Ripley’s Believe It or Not Odditorium

You buy your ticket underneath the hanging skeleton of Super-Croc who “didn’t just live at the same time as the dinosaurs, he ate them!” The body of the monstrosity extends over the entrance and you walk into the main hall of Ripley’s Believe it Or Not Odditorium.

The gaudiness of the marquee incited in me the feeling that the place will be a rip-off. Its incredibly centralized, tourist-trap location —Times Square —did not help lessen my dread. I expected one large hall and maybe one or two more rooms after following the staircase. Instead, I spent hours looking through room after room after room of the collection.

If you are a fan of the show, then the odditorium hardly holds surprises. Nonetheless, it is a different experience —looking at six-legged calf skeleton on TV versus seeing it well-lit and rotating in front of you. If you haven’t seen too many (or any) episodes, then the appeal is like that of any sideshow. In any case, the episodes are played for your benefit in various rooms, including a small theater dedicated specifically to that purpose and placed at a point when all you really want to do is sit down anyway. Continue reading

So Twisted He’s Crooked

A crooked Little Vein book jacket

It’s hard not to see Spider Jerusalem when reading about the private detective Mike McGill in Warren Ellis’ debut novel, Crooked Little Vein. The book reads much like the Transmetropolitan comic, the graphics are simply replaced by explicit imagery of human depravity limited to words. The circumstances of the novel’s coming into this world are also suspiciously reminiscent of McGill’s alter ego’s state of affairs with a never-tiring editor hounding him for a book.

Aside from all the commonalities with the comic that made Ellis’ reputation, Crooked Little Vein certainly stands up on its own as a decadent and hyperbolic catalogue of perversities visited upon the (human) body and mind beginning with some fairly innocent lizard loving and continuing on into sexual needs requiring suffering of innocents. All this is tied together by McGill’s mission to retrieve the American Constitution. The one bound in hide of extraterrestrials with untold power within its pages.

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Ra Ra Riot and Tokyo Police Club are Friends of P

Friday, August 10, 2007. It was a cold and overcast night, but an entertaining one, because it included Ra Ra Riot and Tokyo Police Club plus openers Ford and Fitzroy at the Bowery Ballroom. I call it the night of the EP’s (None of these artists have released a full length album). Doors opened at 8 PM so I decided to not show up ’till 9 hoping to see the openers finishing up their set. However, I arrived to an empty ballroom with members of Ra Ra Riot just hanging out. I stood around for a few minutes but felt awkward ’cause I was there all alone. At that point I decided a nice drink may help. Ordered a vodka with cranberry (not that this is important but just felt like mentioning it) and as I waited for the bartender to prepare my drink, I was informed the opening act had not even performed yet.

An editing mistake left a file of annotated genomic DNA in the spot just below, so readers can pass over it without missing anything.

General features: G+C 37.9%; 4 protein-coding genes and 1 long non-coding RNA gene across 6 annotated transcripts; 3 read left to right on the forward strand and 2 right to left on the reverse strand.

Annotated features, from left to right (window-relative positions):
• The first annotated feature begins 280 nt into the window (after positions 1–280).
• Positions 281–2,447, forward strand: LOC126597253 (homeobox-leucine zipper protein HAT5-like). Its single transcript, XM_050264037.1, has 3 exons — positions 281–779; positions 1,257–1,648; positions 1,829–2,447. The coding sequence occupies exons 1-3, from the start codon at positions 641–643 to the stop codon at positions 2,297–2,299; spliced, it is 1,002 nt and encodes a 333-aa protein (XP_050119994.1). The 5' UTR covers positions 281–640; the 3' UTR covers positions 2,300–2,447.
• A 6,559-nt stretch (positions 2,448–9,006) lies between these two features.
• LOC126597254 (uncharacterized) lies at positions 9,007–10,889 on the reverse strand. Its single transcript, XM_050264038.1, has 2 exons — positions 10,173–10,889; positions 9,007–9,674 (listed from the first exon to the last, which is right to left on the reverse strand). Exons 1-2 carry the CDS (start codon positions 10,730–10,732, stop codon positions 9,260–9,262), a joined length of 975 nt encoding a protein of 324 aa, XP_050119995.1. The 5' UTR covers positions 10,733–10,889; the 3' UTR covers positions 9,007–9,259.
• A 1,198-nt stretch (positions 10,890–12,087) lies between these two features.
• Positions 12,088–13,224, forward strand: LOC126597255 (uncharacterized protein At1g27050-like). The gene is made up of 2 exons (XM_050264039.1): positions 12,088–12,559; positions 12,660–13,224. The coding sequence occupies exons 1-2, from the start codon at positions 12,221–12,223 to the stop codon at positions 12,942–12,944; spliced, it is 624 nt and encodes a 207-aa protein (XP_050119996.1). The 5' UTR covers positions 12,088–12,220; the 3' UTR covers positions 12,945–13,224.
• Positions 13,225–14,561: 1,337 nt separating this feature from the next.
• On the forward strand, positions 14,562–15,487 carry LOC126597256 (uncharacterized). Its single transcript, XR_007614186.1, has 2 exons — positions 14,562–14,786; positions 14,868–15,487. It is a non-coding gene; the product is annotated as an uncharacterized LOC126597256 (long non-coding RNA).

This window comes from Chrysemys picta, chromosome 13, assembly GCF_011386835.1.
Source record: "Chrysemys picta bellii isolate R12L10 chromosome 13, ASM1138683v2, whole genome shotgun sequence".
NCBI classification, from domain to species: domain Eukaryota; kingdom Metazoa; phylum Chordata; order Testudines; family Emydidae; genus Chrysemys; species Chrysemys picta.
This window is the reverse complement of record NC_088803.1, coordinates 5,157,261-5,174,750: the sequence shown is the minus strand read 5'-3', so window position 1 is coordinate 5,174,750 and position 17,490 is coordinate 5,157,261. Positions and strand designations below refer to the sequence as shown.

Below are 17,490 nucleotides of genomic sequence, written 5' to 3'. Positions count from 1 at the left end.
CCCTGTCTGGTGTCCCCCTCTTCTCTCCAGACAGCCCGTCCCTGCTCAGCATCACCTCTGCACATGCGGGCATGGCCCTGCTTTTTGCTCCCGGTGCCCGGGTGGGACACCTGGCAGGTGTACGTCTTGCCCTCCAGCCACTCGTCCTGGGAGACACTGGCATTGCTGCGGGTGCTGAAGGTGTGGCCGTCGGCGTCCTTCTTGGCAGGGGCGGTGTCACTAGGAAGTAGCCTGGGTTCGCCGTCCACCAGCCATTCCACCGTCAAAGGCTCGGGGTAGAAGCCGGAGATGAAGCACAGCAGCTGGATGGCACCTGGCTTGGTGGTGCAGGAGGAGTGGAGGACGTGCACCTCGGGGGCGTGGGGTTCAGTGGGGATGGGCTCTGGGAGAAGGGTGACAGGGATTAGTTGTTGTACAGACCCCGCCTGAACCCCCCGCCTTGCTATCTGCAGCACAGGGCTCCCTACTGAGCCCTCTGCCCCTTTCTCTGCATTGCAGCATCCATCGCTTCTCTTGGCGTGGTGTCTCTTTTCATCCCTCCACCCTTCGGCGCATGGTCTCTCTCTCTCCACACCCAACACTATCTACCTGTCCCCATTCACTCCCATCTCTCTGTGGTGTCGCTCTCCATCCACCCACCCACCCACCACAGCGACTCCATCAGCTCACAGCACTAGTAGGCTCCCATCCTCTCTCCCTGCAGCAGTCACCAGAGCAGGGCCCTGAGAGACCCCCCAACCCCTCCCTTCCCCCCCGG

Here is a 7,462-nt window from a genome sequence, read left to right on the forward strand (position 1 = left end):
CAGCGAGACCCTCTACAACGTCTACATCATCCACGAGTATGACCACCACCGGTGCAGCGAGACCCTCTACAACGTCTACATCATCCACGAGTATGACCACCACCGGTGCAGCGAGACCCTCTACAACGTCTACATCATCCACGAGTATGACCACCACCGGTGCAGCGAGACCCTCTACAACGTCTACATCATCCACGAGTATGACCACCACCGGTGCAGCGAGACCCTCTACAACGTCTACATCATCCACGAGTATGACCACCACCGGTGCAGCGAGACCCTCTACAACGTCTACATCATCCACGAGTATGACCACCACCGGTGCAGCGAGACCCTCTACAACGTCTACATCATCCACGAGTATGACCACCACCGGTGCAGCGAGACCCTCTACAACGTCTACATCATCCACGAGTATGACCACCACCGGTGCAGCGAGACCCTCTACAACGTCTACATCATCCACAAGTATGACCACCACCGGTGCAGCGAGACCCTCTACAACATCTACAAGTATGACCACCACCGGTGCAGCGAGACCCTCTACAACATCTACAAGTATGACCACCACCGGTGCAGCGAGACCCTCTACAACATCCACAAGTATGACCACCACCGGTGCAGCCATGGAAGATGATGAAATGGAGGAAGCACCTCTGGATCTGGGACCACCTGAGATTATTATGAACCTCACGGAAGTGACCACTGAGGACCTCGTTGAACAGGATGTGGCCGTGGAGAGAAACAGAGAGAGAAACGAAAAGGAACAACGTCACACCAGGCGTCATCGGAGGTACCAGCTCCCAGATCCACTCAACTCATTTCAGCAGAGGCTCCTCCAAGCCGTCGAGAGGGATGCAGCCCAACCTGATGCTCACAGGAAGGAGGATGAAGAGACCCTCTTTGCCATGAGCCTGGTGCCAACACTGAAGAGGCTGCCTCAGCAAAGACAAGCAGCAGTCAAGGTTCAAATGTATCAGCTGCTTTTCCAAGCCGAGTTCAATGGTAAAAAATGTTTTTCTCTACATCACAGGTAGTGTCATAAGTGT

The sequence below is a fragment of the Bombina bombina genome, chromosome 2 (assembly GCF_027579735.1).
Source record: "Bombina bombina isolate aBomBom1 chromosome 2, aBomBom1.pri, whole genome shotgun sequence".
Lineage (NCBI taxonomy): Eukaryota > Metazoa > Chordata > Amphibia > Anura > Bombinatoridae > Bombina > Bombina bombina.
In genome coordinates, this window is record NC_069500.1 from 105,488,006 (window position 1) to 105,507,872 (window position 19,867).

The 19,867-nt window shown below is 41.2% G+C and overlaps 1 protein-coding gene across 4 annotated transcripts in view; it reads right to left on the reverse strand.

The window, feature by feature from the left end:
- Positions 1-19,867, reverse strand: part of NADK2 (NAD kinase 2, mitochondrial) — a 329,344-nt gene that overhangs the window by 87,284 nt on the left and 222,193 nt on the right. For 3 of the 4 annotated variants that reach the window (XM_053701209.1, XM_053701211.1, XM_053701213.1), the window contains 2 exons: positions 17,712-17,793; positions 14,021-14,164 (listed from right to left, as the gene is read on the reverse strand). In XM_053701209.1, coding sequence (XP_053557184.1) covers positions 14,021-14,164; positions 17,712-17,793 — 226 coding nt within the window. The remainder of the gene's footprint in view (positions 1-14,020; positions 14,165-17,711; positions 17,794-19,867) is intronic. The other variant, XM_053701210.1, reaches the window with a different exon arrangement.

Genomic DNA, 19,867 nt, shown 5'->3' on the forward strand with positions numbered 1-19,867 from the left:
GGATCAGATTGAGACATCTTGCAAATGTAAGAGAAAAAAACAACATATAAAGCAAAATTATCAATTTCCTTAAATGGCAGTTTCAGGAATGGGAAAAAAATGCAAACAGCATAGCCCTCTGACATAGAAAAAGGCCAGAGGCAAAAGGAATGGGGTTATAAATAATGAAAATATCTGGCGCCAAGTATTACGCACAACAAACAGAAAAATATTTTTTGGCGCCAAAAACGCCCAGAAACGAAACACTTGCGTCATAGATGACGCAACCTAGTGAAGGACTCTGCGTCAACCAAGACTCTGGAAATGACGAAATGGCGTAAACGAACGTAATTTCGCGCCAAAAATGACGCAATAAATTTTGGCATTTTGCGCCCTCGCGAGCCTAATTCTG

I’m actually glad I made in time to see Ford and Fitzroy. With interesting melodic beats and catchy lyrics, it was hard not to enjoy them. The singer looked and sang like he was the love child of Jack White of The White Stripes and Gerard Way of My Chemical Romance. The rest of the band looked indie and someone felt it was important to shout out loud “You guys are really thin.” It was quite amusing. Overall, I enjoyed Ford and Fitzroy’s set and would recommend fellow Tokyo Police Club and Ra Ra Riot fans to check them out.

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Make Room for Cap’n Shakespeare: Review of “Stardust”

Yvaine on unicorn

“Stardust” seems to have crept up on me. Although I’ve certainly heard of it and have been waiting for it, I didn’t actually expect it anytime soon. A novel by Neil Gaiman made into a movie, filmed somewhere in gorgeous Scotland, with Michelle Pfiffer already cast to play the witch, my hopes were rising.

The plot is fairly simple, and, amazingly, very similar to the one in the novel. A boy in an English village is in love with the pretties girl around and to prove his devotion he promises to bring her a fallen star from beyond the Wall, which has never been crossed, except by his father. There lies a magical world filled with witches, pirates, enchantments as well as some answers as to the boy’s questionable heritage.

I expected the worst; I too dared not hope for anything but a lamer and tamer version of the novel bereft of anything but sweet romance. I gave the movie a chance though, as should you. In fact, go ahead, it really is safe to get your hopes up. Continue reading